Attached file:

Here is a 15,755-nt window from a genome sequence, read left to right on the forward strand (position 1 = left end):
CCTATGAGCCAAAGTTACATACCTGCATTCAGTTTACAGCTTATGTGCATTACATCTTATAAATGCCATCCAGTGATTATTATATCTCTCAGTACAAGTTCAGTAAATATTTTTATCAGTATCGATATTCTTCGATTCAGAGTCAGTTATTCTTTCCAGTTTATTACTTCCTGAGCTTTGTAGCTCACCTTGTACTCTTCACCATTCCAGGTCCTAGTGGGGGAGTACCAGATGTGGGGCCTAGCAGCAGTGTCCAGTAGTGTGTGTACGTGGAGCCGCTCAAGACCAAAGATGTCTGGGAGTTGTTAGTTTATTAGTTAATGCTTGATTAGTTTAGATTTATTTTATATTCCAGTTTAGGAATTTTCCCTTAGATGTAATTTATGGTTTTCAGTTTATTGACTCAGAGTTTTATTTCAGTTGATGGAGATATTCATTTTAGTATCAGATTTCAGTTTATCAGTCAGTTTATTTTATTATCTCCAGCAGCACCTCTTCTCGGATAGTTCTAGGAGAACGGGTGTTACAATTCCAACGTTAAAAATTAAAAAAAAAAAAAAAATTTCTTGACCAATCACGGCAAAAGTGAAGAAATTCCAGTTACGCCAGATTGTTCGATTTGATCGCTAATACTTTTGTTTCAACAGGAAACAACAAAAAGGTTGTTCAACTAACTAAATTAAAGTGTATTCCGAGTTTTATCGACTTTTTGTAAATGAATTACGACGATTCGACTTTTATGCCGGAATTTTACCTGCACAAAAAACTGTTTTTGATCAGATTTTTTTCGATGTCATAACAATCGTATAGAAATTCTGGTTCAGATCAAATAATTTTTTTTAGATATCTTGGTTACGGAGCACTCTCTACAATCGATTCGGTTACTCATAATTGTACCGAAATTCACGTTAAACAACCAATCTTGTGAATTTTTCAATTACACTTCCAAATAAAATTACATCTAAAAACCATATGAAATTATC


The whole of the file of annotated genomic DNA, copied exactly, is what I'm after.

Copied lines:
Here is a 15,755-nt window from a genome sequence, read left to right on the forward strand (position 1 = left end):
CCTATGAGCCAAAGTTACATACCTGCATTCAGTTTACAGCTTATGTGCATTACATCTTATAAATGCCATCCAGTGATTATTATATCTCTCAGTACAAGTTCAGTAAATATTTTTATCAGTATCGATATTCTTCGATTCAGAGTCAGTTATTCTTTCCAGTTTATTACTTCCTGAGCTTTGTAGCTCACCTTGTACTCTTCACCATTCCAGGTCCTAGTGGGGGAGTACCAGATGTGGGGCCTAGCAGCAGTGTCCAGTAGTGTGTGTACGTGGAGCCGCTCAAGACCAAAGATGTCTGGGAGTTGTTAGTTTATTAGTTAATGCTTGATTAGTTTAGATTTATTTTATATTCCAGTTTAGGAATTTTCCCTTAGATGTAATTTATGGTTTTCAGTTTATTGACTCAGAGTTTTATTTCAGTTGATGGAGATATTCATTTTAGTATCAGATTTCAGTTTATCAGTCAGTTTATTTTATTATCTCCAGCAGCACCTCTTCTCGGATAGTTCTAGGAGAACGGGTGTTACAATTCCAACGTTAAAAATTAAAAAAAAAAAAAAAATTTCTTGACCAATCACGGCAAAAGTGAAGAAATTCCAGTTACGCCAGATTGTTCGATTTGATCGCTAATACTTTTGTTTCAACAGGAAACAACAAAAAGGTTGTTCAACTAACTAAATTAAAGTGTATTCCGAGTTTTATCGACTTTTTGTAAATGAATTACGACGATTCGACTTTTATGCCGGAATTTTACCTGCACAAAAAACTGTTTTTGATCAGATTTTTTTCGATGTCATAACAATCGTATAGAAATTCTGGTTCAGATCAAATAATTTTTTTTAGATATCTTGGTTACGGAGCACTCTCTACAATCGATTCGGTTACTCATAATTGTACCGAAATTCACGTTAAACAACCAATCTTGTGAATTTTTCAATTACACTTCCAAATAAAATTACATCTAAAAACCATATGAAATTATC